There are plenty of comics and graphic novels about children, but relatively few told from the parents’ points of view. Examples include Joe Chiappetta’s Silly Daddy, launched in 1991, and Carol Tyler’s comics about raising her daughter, some of the best of which are included in the 2005 collection Late Bloomer.
The new wave of nonfiction comics about pregnancy, childbirth, and parenting covers the reassuringly factual as well as the deeply personal. The rise of women creators in the comics industry has led to brutally honest—and sometimes wildly funny—firsthand accounts of motherhood. Meanwhile, more men are writing and drawing about their experiences as fathers.
Here, we look at forthcoming books that bring the reality of parenthood, good and bad, messy and messier, to vivid visual life.
Dear Scarlet: The Story of My Postpartum Depression
Teresa Wong. Arsenal Pulp, Apr.
Wong’s graphic memoir is structured as a letter to her new daughter about the depression she struggled with after childbirth. With honesty and blunt humor, she describes the daily experience of living with postpartum depression, the efforts of her husband and the rest of her family to deal with her condition, and the methods that helped her cope.
Good Moms Have Scary Thoughts: A Healing Guide to the Secret Fears of Mothers
Karen Kleiman and Molly McIntyre. Familius, Mar.
Kleiman, founder and executive director of the Postpartum Stress Center in Rosemont, Pa., scripts cartoons drawn by McIntyre to help new mothers deal with troubling, but common, thoughts and feelings surrounding parenthood. Topics include recognizing the symptoms of anxiety and trauma, learning how to ask for help with a newborn, dealing with family members or forging ahead solo, and answering the eternal question, “Does this make me a bad mom?”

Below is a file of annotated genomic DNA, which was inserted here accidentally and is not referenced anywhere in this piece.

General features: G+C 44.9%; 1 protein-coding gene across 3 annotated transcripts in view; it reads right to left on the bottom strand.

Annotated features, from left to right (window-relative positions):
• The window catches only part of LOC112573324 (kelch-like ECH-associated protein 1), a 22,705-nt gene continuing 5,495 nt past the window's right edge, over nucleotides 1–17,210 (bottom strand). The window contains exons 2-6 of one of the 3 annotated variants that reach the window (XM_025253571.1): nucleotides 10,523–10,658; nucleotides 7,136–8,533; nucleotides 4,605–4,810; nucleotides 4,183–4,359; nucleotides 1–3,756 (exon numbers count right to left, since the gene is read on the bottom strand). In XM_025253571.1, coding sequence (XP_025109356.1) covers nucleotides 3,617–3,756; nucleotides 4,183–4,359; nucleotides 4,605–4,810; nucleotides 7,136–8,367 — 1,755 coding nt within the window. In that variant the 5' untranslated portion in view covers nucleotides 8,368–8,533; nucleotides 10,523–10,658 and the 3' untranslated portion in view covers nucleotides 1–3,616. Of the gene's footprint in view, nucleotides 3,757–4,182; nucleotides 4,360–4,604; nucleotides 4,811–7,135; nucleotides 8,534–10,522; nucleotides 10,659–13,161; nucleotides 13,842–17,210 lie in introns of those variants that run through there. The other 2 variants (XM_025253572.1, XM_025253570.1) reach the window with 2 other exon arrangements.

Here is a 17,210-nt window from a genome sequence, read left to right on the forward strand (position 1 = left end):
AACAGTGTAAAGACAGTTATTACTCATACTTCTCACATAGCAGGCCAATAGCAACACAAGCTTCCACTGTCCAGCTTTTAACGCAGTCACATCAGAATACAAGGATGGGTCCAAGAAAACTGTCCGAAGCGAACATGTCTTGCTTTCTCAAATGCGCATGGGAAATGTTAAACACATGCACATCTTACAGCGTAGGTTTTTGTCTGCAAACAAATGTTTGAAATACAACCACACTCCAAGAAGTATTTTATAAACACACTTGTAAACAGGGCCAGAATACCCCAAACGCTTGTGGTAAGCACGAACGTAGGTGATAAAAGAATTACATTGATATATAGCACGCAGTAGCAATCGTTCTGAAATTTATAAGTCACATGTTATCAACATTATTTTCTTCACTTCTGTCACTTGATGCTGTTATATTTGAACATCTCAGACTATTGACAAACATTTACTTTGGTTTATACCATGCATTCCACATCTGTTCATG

The Handbook to Lazy Parenting
Guy Delisle. Drawn & Quarterly, June
In the final installment of Delisle’s Bad Parenting series, his two children have grown from preschoolers to schoolkids and have more complicated needs for Dad to ignore or exploit. Now that they’re older, Delisle’s son and daughter get the better of him increasingly often, but he can still manipulate them into video game marathons or out of dessert.
Lucy Knisley. First Second, Mar.
Knisley, best known as the creator of the foodie graphic novel Relish, recounts the story of her pregnancy in her signature bright, cartoony style. In what PW’s review called a “funny and sometimes harrowing memoir,” Knisley works myths and facts about pregnancy into depictions of her personal experiences, which range from aggravations she can laugh off to serious, life-threatening complications.
Xavier Bétaucort and Yannick Marchat. Humanoids, Jan.
Bétaucort, a middle-aged writer who thinks his days as a family man are behind him, is shocked when his younger girlfriend, who thought she was infertile, discovers she’s pregnant. This lushly drawn graphic memoir follows their journey through her pregnancy, which leads him to accept, then embrace, unexpected later-life fatherhood and a new family.